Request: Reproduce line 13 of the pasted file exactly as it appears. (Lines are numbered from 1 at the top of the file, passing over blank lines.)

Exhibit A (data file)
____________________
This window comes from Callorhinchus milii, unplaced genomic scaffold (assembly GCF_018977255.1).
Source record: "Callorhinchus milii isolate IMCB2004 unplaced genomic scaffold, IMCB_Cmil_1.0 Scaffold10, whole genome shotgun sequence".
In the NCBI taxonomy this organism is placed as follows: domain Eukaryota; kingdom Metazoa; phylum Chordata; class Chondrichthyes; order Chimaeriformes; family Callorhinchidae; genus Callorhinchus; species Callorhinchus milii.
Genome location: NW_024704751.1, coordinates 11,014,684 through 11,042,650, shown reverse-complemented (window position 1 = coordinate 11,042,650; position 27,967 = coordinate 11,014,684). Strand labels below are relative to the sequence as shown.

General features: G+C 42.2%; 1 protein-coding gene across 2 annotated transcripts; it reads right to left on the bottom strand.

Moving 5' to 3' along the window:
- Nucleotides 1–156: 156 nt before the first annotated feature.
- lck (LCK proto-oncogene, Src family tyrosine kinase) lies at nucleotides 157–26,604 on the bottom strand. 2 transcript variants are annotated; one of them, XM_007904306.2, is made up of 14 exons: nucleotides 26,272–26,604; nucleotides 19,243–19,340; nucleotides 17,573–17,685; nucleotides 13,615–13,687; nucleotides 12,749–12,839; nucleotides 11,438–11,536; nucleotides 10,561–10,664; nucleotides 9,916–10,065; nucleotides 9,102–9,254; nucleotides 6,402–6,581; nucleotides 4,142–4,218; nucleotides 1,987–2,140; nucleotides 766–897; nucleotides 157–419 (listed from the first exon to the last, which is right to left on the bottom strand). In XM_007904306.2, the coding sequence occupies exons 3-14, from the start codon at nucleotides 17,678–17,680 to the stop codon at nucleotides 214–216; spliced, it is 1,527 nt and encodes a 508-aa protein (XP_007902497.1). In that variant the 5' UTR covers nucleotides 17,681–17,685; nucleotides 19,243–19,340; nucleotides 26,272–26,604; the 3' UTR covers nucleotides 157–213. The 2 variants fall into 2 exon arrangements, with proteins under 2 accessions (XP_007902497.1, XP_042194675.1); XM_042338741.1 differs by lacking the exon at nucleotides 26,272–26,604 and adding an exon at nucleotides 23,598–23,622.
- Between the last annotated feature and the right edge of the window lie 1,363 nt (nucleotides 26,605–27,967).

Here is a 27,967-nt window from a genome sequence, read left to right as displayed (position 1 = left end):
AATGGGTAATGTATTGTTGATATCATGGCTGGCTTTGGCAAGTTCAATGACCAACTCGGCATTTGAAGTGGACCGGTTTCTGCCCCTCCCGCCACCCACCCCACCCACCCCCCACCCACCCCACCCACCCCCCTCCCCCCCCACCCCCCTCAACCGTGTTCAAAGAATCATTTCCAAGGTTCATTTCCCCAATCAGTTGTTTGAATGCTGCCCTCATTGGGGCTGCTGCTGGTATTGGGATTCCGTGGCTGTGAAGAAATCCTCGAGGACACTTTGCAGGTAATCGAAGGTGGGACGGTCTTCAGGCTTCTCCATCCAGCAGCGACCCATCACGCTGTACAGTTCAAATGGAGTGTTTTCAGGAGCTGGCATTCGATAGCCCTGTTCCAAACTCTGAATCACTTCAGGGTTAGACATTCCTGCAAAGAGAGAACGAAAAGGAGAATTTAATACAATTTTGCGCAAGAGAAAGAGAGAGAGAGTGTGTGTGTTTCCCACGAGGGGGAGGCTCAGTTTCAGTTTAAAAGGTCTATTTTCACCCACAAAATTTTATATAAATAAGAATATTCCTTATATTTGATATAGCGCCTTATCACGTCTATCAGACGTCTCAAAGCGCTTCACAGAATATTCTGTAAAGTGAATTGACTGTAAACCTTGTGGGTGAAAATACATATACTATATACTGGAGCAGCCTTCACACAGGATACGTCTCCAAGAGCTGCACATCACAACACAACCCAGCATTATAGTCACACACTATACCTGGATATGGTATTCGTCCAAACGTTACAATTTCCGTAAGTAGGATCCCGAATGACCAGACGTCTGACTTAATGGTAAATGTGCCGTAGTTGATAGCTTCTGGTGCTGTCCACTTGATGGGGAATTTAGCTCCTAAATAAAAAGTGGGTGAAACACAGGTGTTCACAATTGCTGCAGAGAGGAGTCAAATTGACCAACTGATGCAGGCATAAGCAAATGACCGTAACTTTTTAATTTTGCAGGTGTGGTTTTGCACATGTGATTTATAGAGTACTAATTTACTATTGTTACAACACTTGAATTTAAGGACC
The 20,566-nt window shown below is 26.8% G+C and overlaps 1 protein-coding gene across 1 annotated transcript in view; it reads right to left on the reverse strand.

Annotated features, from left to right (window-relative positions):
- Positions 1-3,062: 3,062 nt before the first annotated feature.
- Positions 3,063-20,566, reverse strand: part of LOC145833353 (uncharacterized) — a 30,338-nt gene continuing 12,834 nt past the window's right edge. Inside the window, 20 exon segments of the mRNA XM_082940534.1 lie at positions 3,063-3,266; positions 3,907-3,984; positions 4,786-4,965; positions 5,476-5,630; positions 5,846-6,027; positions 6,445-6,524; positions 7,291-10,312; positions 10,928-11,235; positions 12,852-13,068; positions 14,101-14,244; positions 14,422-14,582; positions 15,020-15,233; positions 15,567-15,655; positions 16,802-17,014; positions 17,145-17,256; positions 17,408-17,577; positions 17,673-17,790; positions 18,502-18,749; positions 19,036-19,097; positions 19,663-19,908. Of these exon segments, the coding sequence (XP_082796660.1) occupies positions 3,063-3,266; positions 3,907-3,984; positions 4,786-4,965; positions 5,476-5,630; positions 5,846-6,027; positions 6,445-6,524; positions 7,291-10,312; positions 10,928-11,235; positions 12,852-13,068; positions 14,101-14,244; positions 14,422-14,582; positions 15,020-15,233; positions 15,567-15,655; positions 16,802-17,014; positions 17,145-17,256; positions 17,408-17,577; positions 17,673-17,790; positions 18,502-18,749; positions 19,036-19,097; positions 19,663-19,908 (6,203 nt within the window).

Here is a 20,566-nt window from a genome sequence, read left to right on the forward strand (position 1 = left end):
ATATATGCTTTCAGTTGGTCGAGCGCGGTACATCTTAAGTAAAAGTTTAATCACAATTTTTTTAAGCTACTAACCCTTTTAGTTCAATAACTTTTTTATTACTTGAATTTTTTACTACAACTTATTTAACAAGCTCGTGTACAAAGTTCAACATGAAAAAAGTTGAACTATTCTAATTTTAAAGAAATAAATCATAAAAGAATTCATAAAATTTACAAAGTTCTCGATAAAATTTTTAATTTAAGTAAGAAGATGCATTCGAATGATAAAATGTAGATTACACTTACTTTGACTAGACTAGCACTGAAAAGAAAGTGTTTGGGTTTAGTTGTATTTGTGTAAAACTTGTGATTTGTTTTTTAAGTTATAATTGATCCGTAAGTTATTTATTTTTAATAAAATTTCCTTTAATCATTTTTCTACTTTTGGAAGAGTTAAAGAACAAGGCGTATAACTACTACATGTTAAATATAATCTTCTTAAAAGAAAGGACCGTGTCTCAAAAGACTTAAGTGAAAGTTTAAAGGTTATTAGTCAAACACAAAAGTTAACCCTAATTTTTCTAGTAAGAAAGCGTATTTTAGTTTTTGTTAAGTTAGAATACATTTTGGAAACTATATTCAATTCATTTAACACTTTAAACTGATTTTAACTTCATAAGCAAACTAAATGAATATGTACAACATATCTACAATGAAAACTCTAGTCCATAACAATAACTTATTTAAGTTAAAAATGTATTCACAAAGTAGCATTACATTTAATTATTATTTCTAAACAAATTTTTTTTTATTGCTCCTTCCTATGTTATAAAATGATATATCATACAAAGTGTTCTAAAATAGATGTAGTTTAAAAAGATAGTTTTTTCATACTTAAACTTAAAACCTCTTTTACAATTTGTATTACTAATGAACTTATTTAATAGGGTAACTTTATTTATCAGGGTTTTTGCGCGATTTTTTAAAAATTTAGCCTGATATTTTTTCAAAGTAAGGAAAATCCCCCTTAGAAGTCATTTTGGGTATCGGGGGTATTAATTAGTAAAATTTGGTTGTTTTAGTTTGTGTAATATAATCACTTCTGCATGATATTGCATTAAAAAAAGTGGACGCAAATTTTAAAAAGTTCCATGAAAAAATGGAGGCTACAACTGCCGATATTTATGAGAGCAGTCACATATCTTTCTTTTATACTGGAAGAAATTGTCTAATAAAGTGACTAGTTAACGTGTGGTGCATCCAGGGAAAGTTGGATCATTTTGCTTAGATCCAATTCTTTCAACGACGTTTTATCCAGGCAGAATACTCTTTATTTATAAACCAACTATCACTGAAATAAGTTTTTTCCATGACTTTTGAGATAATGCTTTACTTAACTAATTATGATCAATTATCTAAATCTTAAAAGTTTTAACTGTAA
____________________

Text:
Annotated features, from left to right (window-relative positions):